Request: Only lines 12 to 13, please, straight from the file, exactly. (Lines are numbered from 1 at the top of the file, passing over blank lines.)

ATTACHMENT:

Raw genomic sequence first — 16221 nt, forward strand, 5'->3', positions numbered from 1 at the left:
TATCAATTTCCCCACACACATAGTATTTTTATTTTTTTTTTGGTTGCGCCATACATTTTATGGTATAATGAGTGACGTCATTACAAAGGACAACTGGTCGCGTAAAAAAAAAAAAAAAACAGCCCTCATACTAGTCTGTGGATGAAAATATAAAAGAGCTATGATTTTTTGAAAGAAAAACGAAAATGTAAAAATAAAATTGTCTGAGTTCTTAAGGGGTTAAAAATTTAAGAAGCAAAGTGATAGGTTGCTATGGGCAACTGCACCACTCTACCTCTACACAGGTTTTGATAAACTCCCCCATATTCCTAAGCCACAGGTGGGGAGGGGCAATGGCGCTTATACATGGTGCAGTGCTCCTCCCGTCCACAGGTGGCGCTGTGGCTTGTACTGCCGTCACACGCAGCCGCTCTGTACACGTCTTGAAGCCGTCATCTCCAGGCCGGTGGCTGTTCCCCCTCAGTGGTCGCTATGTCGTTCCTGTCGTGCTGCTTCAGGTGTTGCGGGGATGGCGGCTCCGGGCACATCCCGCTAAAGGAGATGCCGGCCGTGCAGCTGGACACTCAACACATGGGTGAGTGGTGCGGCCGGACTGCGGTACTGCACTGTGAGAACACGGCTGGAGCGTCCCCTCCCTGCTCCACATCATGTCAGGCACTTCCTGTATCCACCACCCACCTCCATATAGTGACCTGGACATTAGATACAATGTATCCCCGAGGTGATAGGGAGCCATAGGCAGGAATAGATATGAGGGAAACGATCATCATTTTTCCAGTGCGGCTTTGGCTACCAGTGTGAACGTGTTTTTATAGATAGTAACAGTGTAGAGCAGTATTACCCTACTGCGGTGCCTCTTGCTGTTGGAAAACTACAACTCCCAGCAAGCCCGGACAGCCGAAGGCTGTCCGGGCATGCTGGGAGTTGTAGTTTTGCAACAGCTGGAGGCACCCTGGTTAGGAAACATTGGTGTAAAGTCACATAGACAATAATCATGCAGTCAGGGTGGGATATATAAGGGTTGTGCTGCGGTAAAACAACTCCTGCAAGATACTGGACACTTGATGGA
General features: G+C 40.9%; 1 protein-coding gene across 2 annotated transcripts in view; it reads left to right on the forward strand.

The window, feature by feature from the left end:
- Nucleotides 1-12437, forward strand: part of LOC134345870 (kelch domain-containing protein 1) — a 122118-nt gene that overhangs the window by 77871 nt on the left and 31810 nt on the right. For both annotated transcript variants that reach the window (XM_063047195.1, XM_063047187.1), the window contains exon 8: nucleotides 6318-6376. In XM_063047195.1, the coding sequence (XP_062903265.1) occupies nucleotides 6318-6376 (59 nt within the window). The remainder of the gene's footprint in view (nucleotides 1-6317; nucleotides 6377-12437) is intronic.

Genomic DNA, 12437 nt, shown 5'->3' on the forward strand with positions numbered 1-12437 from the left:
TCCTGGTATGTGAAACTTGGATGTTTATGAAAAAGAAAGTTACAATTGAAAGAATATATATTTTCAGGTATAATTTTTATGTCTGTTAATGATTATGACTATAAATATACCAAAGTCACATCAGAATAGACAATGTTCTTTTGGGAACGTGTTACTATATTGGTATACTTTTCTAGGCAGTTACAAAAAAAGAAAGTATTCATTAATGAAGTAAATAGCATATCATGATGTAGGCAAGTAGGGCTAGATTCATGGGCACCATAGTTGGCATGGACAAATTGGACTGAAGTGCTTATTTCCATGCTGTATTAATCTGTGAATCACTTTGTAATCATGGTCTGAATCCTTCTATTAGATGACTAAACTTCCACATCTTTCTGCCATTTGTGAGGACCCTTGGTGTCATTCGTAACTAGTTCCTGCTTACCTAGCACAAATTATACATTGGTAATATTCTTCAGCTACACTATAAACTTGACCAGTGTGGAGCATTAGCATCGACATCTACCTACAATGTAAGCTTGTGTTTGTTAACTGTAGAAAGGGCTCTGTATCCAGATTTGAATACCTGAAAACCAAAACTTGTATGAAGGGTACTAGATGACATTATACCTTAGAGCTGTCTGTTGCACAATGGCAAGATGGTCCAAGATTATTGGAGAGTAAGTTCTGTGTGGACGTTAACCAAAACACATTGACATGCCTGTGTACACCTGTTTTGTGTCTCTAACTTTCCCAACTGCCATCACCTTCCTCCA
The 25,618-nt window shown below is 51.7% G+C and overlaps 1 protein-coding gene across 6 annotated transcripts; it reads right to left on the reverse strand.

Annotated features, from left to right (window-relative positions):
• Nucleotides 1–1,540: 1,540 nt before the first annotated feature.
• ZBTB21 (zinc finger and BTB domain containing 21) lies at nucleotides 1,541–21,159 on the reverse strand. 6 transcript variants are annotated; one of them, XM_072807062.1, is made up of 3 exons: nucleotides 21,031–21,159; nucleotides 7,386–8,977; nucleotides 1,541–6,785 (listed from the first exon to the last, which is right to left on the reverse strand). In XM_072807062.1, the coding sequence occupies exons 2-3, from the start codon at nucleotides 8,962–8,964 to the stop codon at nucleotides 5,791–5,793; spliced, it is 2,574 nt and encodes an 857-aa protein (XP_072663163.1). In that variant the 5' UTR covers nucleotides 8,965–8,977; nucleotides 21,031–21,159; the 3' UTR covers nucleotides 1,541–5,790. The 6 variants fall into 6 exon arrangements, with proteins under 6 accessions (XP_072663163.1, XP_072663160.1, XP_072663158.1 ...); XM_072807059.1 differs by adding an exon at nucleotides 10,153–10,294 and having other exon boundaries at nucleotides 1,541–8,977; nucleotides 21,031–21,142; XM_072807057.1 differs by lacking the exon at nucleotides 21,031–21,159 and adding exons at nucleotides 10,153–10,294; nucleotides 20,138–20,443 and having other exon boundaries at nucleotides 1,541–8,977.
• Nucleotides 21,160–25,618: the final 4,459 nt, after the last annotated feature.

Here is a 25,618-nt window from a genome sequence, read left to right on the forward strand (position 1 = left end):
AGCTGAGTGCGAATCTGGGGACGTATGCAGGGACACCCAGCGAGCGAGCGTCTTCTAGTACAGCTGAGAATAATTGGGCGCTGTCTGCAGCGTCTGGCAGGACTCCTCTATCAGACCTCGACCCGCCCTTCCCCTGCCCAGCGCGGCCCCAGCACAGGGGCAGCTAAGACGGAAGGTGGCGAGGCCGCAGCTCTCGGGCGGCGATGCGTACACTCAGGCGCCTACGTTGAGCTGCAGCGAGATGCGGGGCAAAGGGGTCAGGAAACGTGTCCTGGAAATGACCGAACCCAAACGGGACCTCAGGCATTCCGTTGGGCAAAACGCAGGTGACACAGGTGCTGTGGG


• Nucleotides 21,160–25,618: the final 4,459 nt, after the last annotated feature.

Here is a 25,618-nt window from a genome sequence, read left to right on the forward strand (position 1 = left end):